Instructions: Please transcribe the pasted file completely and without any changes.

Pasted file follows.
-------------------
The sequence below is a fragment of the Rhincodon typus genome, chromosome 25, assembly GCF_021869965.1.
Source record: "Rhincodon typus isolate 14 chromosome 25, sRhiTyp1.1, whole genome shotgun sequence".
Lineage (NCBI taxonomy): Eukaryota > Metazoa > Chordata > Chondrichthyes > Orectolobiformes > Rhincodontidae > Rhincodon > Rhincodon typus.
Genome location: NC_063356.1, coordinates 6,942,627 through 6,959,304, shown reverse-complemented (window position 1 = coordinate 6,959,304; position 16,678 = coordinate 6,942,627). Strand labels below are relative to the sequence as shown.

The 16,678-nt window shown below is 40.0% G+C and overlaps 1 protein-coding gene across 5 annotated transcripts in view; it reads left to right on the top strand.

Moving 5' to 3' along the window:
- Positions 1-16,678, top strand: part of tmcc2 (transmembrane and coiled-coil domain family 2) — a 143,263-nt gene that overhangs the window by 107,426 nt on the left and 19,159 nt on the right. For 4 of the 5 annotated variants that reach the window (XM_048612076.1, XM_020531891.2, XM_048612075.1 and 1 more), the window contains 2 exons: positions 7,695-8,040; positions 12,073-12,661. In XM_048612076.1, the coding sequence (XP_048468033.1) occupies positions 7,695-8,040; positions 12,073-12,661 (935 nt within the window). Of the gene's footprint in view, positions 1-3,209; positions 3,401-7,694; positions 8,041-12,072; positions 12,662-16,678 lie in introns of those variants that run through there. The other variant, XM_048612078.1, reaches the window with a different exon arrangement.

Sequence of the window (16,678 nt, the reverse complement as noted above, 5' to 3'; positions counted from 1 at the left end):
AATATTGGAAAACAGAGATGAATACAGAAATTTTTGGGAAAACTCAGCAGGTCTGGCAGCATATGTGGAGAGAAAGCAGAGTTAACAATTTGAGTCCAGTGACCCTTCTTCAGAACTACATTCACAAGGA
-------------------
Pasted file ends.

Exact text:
The sequence below is a fragment of the Rhincodon typus genome, chromosome 25, assembly GCF_021869965.1.
Source record: "Rhincodon typus isolate 14 chromosome 25, sRhiTyp1.1, whole genome shotgun sequence".
Lineage (NCBI taxonomy): Eukaryota > Metazoa > Chordata > Chondrichthyes > Orectolobiformes > Rhincodontidae > Rhincodon > Rhincodon typus.
Genome location: NC_063356.1, coordinates 6,942,627 through 6,959,304, shown reverse-complemented (window position 1 = coordinate 6,959,304; position 16,678 = coordinate 6,942,627). Strand labels below are relative to the sequence as shown.

The 16,678-nt window shown below is 40.0% G+C and overlaps 1 protein-coding gene across 5 annotated transcripts in view; it reads left to right on the top strand.

Moving 5' to 3' along the window:
- Positions 1-16,678, top strand: part of tmcc2 (transmembrane and coiled-coil domain family 2) — a 143,263-nt gene that overhangs the window by 107,426 nt on the left and 19,159 nt on the right. For 4 of the 5 annotated variants that reach the window (XM_048612076.1, XM_020531891.2, XM_048612075.1 and 1 more), the window contains 2 exons: positions 7,695-8,040; positions 12,073-12,661. In XM_048612076.1, the coding sequence (XP_048468033.1) occupies positions 7,695-8,040; positions 12,073-12,661 (935 nt within the window). Of the gene's footprint in view, positions 1-3,209; positions 3,401-7,694; positions 8,041-12,072; positions 12,662-16,678 lie in introns of those variants that run through there. The other variant, XM_048612078.1, reaches the window with a different exon arrangement.

Sequence of the window (16,678 nt, the reverse complement as noted above, 5' to 3'; positions counted from 1 at the left end):
AATATTGGAAAACAGAGATGAATACAGAAATTTTTGGGAAAACTCAGCAGGTCTGGCAGCATATGTGGAGAGAAAGCAGAGTTAACAATTTGAGTCCAGTGACCCTTCTTCAGAACTACATTCACAAGGA